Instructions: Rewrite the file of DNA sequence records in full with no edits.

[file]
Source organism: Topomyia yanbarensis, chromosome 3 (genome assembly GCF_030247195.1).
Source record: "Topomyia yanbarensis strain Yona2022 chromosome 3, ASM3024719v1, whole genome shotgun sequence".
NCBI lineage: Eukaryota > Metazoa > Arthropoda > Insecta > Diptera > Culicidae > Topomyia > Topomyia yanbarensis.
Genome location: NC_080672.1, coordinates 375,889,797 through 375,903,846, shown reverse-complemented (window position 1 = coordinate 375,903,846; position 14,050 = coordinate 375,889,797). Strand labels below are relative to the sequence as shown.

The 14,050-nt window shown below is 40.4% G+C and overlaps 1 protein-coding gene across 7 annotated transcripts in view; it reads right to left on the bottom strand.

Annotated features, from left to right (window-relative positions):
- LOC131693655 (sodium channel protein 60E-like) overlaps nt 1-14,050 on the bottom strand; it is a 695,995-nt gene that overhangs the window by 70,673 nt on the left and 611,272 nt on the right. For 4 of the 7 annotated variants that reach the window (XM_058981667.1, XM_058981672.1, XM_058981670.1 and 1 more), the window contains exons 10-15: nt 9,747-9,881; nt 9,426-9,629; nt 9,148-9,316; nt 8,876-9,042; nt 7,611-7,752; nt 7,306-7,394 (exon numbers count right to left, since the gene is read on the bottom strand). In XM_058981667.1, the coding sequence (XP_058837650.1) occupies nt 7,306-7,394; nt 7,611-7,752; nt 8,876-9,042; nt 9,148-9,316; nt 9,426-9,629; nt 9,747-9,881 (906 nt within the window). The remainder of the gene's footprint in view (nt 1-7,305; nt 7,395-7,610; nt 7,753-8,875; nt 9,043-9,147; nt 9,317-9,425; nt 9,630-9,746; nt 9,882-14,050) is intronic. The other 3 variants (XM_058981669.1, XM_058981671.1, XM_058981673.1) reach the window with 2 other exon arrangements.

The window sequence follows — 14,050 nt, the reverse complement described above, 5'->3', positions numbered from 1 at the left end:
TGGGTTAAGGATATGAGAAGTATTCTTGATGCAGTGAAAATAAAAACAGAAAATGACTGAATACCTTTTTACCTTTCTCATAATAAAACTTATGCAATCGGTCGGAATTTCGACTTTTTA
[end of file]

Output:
Source organism: Topomyia yanbarensis, chromosome 3 (genome assembly GCF_030247195.1).
Source record: "Topomyia yanbarensis strain Yona2022 chromosome 3, ASM3024719v1, whole genome shotgun sequence".
NCBI lineage: Eukaryota > Metazoa > Arthropoda > Insecta > Diptera > Culicidae > Topomyia > Topomyia yanbarensis.
Genome location: NC_080672.1, coordinates 375,889,797 through 375,903,846, shown reverse-complemented (window position 1 = coordinate 375,903,846; position 14,050 = coordinate 375,889,797). Strand labels below are relative to the sequence as shown.

The 14,050-nt window shown below is 40.4% G+C and overlaps 1 protein-coding gene across 7 annotated transcripts in view; it reads right to left on the bottom strand.

Annotated features, from left to right (window-relative positions):
- LOC131693655 (sodium channel protein 60E-like) overlaps nt 1-14,050 on the bottom strand; it is a 695,995-nt gene that overhangs the window by 70,673 nt on the left and 611,272 nt on the right. For 4 of the 7 annotated variants that reach the window (XM_058981667.1, XM_058981672.1, XM_058981670.1 and 1 more), the window contains exons 10-15: nt 9,747-9,881; nt 9,426-9,629; nt 9,148-9,316; nt 8,876-9,042; nt 7,611-7,752; nt 7,306-7,394 (exon numbers count right to left, since the gene is read on the bottom strand). In XM_058981667.1, the coding sequence (XP_058837650.1) occupies nt 7,306-7,394; nt 7,611-7,752; nt 8,876-9,042; nt 9,148-9,316; nt 9,426-9,629; nt 9,747-9,881 (906 nt within the window). The remainder of the gene's footprint in view (nt 1-7,305; nt 7,395-7,610; nt 7,753-8,875; nt 9,043-9,147; nt 9,317-9,425; nt 9,630-9,746; nt 9,882-14,050) is intronic. The other 3 variants (XM_058981669.1, XM_058981671.1, XM_058981673.1) reach the window with 2 other exon arrangements.

The window sequence follows — 14,050 nt, the reverse complement described above, 5'->3', positions numbered from 1 at the left end:
TGGGTTAAGGATATGAGAAGTATTCTTGATGCAGTGAAAATAAAAACAGAAAATGACTGAATACCTTTTTACCTTTCTCATAATAAAACTTATGCAATCGGTCGGAATTTCGACTTTTTA